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Tuesday, March 6, 2018

The Family Next Door: A Novel

I requested a copy of Sally Hepworth's The Family Next Door because I was intrigued by the premise of a series of lies all coming together to a blow up finale. Call me a Liane Moriarity junkie, and I will agree. (Don't fret everyone, for reference, this book was compared to her work in the promo.)

Pleasant Court in Melbourne is a sleepy street where not much happens except the occasional child injury. Except what happens behind closed doors is always more salacious than anyone will let on. Fran and her husband have dealt with their fair share of ups and downs in the recent births of their two children. Ange spends an ungodly amount of time trying to portray the perfect life on social media with her husband and two boys. Essie and her family are trying to forget about her episode of post-partum depression after her first child and secretly guarding against it happening with their second. Thank goodness her mother lives just next door. When Isabelle moves in to a rental on the street, her urban glamour intrigues everyone, not the least of which features Essie. As the heat builds, both literally and figuratively, everyone's lives will come to a head as secrets come to light and families are changed.

This review takes two positions: the first is that the book itself is a little outlandish, and the second is that it was a fun read. I was reminded repeatedly of Big Little Lies, which, as I mentioned earlier in the post, shouldn't surprise anyone since the promotion for this book compared this book to her work. I'll start with the first statement so we can hurry up and get to why this book was a fun read.

I was into this book for a good long while, because Hepworth does a great job of creating interesting characters. Ange was insufferable in that way that you enjoy reading her and hating her all at the same time. We all know people like this in our lives, women who go out of their way to portray a perfect life on social media when you know your kid blows out his diaper just like mine. It's completely insufferable, and you can easily spot an Ange a mile away. Like, really, we aren't stupid. I dropped most of these people on social media during the Great Unfriending of 2016, but I still have a couple on my feed. I really felt for Fran and the difficulties in her marriage, as that was so easy to relate to. Essie fascinated me, and I wanted to get to the bottom of her issues. Isabelle was intriguing. So it's fair to say I was captivated by the characters, and their husbands too.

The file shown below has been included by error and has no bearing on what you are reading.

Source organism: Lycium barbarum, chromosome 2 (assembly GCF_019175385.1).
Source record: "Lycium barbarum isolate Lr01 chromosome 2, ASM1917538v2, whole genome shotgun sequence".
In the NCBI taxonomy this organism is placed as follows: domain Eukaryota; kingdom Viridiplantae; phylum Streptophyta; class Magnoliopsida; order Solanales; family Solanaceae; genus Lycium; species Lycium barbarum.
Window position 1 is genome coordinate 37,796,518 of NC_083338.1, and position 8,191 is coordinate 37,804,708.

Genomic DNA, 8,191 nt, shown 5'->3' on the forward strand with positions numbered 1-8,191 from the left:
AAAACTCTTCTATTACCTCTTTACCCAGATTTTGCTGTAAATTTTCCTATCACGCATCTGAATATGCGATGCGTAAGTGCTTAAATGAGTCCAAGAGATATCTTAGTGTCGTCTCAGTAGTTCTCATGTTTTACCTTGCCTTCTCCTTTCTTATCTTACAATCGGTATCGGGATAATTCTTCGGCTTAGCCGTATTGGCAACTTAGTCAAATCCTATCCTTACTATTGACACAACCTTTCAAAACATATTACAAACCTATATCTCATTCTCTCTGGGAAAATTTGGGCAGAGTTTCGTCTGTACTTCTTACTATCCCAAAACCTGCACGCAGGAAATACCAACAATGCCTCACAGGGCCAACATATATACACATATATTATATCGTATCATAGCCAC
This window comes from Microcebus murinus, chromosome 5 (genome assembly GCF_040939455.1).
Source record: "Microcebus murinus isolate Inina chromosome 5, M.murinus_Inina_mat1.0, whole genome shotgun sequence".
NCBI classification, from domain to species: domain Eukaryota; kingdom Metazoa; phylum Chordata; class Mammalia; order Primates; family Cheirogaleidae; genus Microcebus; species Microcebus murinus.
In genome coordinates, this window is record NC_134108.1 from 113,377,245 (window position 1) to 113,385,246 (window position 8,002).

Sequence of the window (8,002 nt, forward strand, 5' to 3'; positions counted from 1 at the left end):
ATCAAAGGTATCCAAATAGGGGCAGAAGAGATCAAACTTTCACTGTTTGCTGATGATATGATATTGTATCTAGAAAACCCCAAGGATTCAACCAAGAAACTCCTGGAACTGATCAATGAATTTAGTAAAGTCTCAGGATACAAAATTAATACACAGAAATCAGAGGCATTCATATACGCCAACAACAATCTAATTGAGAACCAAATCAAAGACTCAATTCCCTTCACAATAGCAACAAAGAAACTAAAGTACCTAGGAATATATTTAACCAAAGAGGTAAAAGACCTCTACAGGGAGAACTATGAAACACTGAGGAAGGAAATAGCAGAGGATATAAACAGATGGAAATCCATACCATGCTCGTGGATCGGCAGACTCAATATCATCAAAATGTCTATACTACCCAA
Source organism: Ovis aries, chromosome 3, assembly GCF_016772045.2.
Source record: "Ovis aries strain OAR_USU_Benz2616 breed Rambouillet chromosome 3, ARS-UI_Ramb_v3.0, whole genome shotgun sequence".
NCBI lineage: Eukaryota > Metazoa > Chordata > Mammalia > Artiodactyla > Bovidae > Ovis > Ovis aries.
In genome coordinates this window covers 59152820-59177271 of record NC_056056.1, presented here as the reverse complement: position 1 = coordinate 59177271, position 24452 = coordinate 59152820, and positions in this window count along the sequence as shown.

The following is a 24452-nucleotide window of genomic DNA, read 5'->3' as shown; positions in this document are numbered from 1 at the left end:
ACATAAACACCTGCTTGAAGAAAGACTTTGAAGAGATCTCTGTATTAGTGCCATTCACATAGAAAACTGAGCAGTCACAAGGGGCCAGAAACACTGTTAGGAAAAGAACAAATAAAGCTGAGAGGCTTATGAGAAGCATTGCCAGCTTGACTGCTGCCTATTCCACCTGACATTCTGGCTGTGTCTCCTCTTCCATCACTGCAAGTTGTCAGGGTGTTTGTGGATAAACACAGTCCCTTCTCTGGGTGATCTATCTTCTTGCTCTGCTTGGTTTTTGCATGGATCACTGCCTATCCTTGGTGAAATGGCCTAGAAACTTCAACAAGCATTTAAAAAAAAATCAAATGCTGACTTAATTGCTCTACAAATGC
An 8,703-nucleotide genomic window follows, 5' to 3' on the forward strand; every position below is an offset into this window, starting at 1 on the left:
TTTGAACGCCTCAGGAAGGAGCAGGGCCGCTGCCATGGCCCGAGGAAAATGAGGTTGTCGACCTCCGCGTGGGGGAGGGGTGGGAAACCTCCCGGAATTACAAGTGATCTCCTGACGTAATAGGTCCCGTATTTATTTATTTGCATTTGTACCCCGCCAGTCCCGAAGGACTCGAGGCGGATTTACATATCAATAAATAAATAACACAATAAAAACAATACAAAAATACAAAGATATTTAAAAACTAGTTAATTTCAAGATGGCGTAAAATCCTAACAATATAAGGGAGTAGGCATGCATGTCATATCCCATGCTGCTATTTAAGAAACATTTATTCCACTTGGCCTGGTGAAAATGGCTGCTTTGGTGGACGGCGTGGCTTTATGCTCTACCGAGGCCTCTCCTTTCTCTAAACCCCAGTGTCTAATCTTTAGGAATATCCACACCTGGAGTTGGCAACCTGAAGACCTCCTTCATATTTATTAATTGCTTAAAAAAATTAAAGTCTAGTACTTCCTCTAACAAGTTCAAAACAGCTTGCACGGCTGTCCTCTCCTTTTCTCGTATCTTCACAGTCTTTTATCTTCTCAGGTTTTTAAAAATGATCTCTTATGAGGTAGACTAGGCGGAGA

The story just went a little off the rails when we get to the crux of why Isabelle moved to Pleasant Court. It absolutely was not what I was expecting, I'll give the author that. It was a surprise, because it looks like Hepworth is leaning left and then she spins right. I liked that. However, once the motives are revealed, the story took a turn for the unrealistic in an eye-rolling way. I don't want to give anything away, because I think the book is definitely worth a read for the fun of it, but it's fair to say that the explosiveness of the revelation was downplayed by the melodramatic plot bits.

Back to the good parts of this book. I mentioned the characters earlier, and I think that the strong and intriguing character development is Hepworth's strength. I also loved the suspense that Hepworth was able to bring to the story, as it kept me intrigued enough to grab my Kindle and read that instead of the hard copy books I keep at my bedside. (I use my Kindle for commuting and don't often read it at home, so it's a testament to the intrigue that I wanted to read this book instead of one just an arm's reach away.) The intrigue is what kept me coming back and pushed me through to the end, and that's why I would recommend this book. It was exactly what I needed in the middle of an edit for my (very emotionally heavy) dissertation -- a bit of intrigue, a dash of character love, and a whole lot of page turning. 

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